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Ferguson: Why Is It so Hard for Us to Agree on the Truth?

Four cognitive illusions that illustrate why we don't all see the same reality

We're constantly looking at the world around us. As we do so, we record millions of images. Then we interpret what they mean and organize them into categories. No doubt most of us understand that our interpretations vary as a function of our culture, our politics, and all sorts of other individual and group differences.

But it's not just the organization that differs. Our very perception of reality is often quite different from that of others, even when we set our eyes upon the very same thing. This is partly why talking about the situation in Ferguson is as frustrating as it is, even with our family members. Below are four sets of perceptual illusions that illustrate a few of the ways that different people (or even the same person!) may see the same social reality differently.

1. Background/Foreground or What's the Focus?

Our mind seems unable to focus on foreground and background at the same time. Often, this is adaptive. We know what we want to foreground and our brain accommodates our preferences. But sometimes, it is the so-called background that might be more important, or at least equally important. What do you see in the images below? Keep should be able to see something else, as well.

Collective Commons
What do you see? It depends on what you treat as foreground and what you relegate to the back.
Source: Collective Commons

Importantly, what we see as foreground versus background is also relevant socially. A few days ago, high school students in my local community were holding a rally outside the high school to protest the grand jury decisions in the police shooting deaths of Michael Brown and Eric Garner. The rally, which was approved by school officials, was designed to take place on school grounds but spilled over to the street in front of the school. While the students were on the street, a woman attempted to drive a car through the group of students [see video]. Students responded by hitting the car and apparently did some damage to the glass. The event was reported by the local newspaper:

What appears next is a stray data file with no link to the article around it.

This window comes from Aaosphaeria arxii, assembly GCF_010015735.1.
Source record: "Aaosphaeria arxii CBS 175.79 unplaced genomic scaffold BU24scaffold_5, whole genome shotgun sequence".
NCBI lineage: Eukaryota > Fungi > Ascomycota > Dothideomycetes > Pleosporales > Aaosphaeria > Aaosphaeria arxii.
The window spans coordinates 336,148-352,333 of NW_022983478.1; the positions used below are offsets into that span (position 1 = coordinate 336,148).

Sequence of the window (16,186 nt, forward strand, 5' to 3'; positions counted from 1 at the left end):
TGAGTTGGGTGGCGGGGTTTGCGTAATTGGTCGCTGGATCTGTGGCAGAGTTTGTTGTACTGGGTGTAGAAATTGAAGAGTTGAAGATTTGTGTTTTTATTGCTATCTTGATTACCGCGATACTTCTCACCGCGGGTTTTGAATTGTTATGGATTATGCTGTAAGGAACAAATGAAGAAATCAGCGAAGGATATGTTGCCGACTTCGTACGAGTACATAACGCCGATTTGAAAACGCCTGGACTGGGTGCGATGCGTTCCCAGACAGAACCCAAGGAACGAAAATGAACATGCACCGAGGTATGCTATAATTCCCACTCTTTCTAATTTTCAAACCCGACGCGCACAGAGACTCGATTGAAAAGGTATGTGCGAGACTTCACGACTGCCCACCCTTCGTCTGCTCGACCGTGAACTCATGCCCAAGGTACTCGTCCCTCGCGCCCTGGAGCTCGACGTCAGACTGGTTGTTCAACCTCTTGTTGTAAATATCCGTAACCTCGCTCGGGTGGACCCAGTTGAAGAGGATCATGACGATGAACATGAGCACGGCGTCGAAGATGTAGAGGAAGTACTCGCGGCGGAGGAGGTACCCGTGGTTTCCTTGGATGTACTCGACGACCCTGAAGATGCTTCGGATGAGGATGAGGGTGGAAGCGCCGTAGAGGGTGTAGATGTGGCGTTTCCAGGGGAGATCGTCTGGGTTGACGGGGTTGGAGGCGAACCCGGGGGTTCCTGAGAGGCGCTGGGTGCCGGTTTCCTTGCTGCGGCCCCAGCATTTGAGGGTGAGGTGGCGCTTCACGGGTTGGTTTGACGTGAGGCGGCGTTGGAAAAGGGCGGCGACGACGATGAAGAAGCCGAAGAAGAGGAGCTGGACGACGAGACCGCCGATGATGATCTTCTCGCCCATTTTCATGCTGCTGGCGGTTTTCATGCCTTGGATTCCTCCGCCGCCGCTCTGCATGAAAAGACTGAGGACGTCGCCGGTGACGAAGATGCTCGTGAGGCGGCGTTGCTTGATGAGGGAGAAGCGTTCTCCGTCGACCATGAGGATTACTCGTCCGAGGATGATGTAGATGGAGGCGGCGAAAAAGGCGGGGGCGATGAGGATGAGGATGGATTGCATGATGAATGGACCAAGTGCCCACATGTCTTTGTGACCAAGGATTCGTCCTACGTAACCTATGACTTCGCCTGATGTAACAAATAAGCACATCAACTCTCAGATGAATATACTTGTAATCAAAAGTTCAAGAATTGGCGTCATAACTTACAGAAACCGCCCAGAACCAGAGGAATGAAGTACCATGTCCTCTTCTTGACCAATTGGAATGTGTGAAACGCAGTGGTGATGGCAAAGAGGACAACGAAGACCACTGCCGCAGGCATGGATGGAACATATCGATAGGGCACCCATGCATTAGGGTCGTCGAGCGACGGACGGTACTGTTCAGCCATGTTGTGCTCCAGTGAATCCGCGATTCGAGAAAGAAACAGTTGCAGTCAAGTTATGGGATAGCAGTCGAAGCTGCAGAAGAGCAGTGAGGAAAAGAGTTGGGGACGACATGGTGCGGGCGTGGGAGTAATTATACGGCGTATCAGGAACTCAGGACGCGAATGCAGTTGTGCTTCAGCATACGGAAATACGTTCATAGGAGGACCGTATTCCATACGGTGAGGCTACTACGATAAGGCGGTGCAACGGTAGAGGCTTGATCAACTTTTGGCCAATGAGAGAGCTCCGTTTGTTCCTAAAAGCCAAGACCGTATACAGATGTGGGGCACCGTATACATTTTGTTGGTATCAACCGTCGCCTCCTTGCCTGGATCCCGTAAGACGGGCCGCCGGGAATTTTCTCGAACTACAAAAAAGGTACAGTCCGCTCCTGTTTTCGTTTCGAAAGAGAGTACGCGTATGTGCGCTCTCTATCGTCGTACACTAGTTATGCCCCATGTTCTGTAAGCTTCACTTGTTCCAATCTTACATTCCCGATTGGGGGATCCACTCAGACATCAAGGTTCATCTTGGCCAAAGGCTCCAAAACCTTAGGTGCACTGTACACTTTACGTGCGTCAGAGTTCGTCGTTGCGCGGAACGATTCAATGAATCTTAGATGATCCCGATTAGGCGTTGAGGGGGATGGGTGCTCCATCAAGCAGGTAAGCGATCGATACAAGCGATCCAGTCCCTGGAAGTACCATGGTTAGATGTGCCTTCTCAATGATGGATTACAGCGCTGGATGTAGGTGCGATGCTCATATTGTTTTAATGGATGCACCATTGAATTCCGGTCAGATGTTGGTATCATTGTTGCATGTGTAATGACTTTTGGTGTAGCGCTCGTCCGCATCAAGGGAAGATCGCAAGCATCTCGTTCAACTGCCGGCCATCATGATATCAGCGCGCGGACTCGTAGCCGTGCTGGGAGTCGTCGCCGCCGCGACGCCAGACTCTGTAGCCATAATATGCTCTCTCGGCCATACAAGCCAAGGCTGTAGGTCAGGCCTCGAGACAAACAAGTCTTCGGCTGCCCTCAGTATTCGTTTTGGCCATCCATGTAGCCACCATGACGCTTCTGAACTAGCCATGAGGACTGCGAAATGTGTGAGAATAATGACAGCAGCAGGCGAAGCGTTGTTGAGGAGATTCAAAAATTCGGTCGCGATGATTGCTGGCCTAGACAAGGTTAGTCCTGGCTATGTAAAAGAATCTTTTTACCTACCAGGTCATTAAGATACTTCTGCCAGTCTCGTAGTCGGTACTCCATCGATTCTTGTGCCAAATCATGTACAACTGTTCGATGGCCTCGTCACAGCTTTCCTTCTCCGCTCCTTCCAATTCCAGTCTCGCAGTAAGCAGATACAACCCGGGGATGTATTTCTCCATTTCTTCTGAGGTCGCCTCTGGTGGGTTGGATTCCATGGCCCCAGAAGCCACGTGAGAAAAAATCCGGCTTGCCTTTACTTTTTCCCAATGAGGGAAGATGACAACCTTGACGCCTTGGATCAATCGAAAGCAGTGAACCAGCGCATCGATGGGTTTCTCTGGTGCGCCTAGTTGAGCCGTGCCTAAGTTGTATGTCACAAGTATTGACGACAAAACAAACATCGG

Some of them [students] walked into Crescent Drive in front of the school. As that occurred, a vehicle travelled through the crowd. At least one of the students struck the vehicle’s window and caused damage to the glass, according to police, who were called to the scene. [see full article]

Notice how the article places the damage to the car in the foreground. The car was not driven through the group of students, it just somehow "travelled through the crowd." But when it comes to the damage to the car, it didn't just happen. Rather "one of the students struck the vehicle's window."

One could have just as legitimately focused on the fact that someone tried to drive a car through a group of protesting students. Arguably, that's not only the more interesting story but also the one that's more newsworthy, but if we get our information from just a single source, our understanding of the truth will be necessarily limited by a particular reporter or a particular media source's intentional or unintentional focus.

In many ways, the entire public discourse/debate about Ferguson can be seen as a disagreement about what is (or should be) the primary focus and what is (or should be) the background. For the police and their supporters, the focus is on the threat that Brown and others pose to both their own safety and to that of the community they patrol. For those who are rallying and otherwise protesting their deaths, Brown's and Garner's behavior is background to the real story, which is how police dehumanize (by seeing them as a threat rather than as a person) people of color in general and Black men in particular.